At 4.35am on September 4, when the Canterbury region awoke to the violent shaking of a 7.1 earthquake, Gaye and Wayne Stanley were like most others – in bed asleep. They were upstairs while 15-year-old son Tahu was downstairs. Their home shook so violently they couldn’t stand to get to him. As they called out, water and silt started filling their ground floor.
After the initial shakes subsided, Gaye and Wayne found Tahu was okay, and their thoughts turned to Wayne’s grandmother, Eunice Osborne. Eunice is 100-years-old. Her home sits at the other end of their sleepy coastal street that runs alongside the sand dunes headed towards the Waimakariri River.
Fortunately she was fine. Together, they left their homes and sought refuge with a neighbour who had not been affected by the quake. During that day, many from the small community gravitated there to support each other, to share their stories in the first stage of coming to terms with the enormity of what had taken place.
Gaye estimates theirs was one of seven houses in a row that was severely damaged, along with a large number of others in the small tight-knit community. At this stage they think remedial earthwork will be carried out and they will be able to rebuild.
It is three weeks since the quake when I visit Gaye (Ngāi Tahu – Ngāi Tūāhuriri, Ngāti Irakehu, Kāti Huirapa, Ngāti Waewae) and Wayne in their home at Kairaki, near Kaiapoi. They haven’t spent a night there since the earth shook them awake. But they return to their home every day.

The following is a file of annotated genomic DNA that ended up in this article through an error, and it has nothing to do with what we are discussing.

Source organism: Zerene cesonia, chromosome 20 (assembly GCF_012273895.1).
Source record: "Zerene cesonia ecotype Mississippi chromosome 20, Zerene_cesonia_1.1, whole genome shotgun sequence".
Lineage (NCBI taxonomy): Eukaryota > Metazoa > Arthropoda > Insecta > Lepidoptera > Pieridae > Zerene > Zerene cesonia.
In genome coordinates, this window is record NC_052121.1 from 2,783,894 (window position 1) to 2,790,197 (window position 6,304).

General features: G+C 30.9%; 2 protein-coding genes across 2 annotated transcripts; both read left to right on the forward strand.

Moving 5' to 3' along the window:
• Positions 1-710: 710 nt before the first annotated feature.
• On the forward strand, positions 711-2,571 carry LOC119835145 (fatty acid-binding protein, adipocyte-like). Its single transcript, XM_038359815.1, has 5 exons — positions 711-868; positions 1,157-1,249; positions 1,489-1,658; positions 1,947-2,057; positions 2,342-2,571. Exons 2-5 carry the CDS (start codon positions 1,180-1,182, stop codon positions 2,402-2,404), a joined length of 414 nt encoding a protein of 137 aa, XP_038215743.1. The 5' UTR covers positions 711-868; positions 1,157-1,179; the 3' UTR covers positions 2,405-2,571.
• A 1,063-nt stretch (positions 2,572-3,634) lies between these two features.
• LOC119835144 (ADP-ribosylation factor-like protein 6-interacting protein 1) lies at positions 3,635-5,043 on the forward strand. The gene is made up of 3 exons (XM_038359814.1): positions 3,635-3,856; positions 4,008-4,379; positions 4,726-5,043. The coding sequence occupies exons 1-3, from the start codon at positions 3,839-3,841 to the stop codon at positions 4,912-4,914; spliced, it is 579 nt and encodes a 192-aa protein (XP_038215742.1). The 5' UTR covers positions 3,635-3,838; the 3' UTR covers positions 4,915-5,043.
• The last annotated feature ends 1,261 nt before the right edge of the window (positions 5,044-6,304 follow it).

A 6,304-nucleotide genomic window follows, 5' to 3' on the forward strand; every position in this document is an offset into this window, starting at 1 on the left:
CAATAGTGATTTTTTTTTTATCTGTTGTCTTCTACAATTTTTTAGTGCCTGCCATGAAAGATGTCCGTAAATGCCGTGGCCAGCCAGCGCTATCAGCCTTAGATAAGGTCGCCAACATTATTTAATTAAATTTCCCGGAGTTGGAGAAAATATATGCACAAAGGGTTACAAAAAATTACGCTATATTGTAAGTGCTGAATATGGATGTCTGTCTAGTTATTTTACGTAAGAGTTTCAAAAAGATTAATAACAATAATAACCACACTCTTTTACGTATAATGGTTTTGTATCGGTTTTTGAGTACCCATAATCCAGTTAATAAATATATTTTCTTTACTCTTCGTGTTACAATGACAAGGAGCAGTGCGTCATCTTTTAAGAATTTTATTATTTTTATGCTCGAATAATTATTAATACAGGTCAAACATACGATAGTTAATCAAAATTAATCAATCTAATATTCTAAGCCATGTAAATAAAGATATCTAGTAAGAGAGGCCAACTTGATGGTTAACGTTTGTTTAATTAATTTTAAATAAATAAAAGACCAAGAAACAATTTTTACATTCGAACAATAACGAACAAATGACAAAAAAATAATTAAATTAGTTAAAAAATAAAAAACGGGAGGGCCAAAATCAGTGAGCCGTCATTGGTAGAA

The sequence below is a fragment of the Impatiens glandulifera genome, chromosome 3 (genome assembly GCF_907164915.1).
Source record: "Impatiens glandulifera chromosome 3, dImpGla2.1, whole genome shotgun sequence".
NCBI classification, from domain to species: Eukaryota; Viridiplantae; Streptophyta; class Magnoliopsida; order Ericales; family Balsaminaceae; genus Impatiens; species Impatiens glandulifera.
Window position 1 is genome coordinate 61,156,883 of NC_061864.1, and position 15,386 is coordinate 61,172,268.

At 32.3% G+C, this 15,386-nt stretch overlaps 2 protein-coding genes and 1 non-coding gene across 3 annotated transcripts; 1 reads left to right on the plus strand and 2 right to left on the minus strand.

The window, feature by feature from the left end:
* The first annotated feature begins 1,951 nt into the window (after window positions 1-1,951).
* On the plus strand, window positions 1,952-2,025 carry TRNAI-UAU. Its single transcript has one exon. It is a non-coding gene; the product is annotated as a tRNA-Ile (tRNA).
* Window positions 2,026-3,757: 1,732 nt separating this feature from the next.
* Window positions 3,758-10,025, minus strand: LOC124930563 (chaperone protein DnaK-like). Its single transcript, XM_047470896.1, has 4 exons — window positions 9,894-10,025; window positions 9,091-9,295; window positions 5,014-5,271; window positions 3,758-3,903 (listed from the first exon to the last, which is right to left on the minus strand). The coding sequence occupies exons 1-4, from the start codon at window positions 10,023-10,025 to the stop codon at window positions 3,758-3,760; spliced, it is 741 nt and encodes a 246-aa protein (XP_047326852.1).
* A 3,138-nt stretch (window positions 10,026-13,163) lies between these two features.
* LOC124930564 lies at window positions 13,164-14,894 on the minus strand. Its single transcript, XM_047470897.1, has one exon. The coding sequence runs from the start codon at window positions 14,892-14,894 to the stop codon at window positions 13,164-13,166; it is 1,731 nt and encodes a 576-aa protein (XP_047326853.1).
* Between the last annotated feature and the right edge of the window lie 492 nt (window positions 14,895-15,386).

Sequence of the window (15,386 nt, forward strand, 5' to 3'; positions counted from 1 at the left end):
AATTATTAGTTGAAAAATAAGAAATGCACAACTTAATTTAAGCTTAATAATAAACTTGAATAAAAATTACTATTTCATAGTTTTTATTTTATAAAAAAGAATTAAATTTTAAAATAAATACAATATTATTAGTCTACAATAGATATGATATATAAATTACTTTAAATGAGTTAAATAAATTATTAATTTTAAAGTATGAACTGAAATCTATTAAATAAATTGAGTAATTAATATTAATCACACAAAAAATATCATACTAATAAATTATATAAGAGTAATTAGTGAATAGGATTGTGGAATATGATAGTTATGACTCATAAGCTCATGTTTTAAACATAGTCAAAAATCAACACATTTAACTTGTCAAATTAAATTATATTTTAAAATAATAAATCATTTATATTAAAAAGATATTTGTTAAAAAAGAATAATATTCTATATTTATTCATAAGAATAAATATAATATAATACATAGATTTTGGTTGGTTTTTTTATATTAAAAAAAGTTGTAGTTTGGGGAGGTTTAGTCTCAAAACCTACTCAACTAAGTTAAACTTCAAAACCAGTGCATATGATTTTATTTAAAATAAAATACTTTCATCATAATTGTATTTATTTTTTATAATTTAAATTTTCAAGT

Officially it has been condemned. They know that very soon they are going to close the front door for the final time, and leave behind the place that has been home for the past 23 years.
When Gaye talks of her home she struggles to say the word “demolished”, stammering at the thought of what that means for the bricks and timber that frame almost half her life.
“It’s hard to say good-bye,” says Gaye. Returning each day started as the ritual of recovering precious belongings – the photo collection was first. However, as time passes and the realisation sets in, the daily hīkoi is more about letting go – of the history, the memories, the energy and passion they have put into their two-storey beach home.
Gaye and Wayne’s home sank into the sand. On first inspection it looks unscathed but for the fact that all the carpets have been removed. There are cracks, large and small, doors no longer close and cupboards have jumped off their bases. Outside it is easy to see the extent of the sinking – the wrap-around deck resembles a cycle velodrome angled skyward.
The day I arrive, a Salvation Army relief worker from Australia is just wrapping up his visit. His name is Dave and he has brought a care package with him; but mostly he’s offering Gaye and Wayne emotional support – an ear to listen and words of understanding. It’s hard to understand how much this couple’s life has been turned upside down since the early hours of that fateful Saturday morning.
For now Gaye and Wayne are living with whānau at Tuahiwi. They will stay there for the next year or however long it takes to rebuild.
“Whatever’s ahead you just have to deal with it,” says Gaye. “I have an enormous sense of hope – something like this reinforces you as a whānau – that great love keeps you together. At a time like this your possessions are secondary. It’s whānau and love of life that are the most important things.”